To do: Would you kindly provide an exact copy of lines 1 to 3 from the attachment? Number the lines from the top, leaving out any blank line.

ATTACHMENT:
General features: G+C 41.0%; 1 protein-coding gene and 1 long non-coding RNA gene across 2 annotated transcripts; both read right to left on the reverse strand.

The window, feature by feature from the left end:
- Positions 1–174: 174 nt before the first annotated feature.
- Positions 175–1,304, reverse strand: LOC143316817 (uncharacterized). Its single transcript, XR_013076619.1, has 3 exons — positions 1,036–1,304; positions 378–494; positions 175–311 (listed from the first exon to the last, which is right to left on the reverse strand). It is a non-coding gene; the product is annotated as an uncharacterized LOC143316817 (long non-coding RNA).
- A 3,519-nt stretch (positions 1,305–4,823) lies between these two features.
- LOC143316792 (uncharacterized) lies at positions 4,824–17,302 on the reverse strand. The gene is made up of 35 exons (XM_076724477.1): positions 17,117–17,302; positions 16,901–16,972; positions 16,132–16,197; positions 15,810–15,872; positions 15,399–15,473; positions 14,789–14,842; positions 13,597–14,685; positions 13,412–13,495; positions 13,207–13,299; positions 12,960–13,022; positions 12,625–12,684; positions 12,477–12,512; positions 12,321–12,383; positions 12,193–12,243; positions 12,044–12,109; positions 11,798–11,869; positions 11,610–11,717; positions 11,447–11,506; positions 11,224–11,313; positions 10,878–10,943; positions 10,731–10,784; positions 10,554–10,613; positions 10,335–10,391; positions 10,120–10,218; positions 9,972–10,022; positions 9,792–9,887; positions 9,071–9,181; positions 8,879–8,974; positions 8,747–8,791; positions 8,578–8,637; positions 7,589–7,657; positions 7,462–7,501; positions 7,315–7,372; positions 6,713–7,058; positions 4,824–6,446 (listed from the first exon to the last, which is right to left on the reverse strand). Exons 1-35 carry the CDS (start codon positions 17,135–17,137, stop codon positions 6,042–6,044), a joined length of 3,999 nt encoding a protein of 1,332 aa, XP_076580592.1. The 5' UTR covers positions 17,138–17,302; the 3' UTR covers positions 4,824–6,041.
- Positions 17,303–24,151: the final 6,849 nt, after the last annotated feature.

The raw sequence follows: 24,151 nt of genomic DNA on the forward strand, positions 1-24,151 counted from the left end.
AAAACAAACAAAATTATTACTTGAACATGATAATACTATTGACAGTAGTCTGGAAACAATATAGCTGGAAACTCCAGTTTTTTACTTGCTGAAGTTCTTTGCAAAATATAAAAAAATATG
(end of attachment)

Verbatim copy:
General features: G+C 41.0%; 1 protein-coding gene and 1 long non-coding RNA gene across 2 annotated transcripts; both read right to left on the reverse strand.

The window, feature by feature from the left end:
- Positions 1–174: 174 nt before the first annotated feature.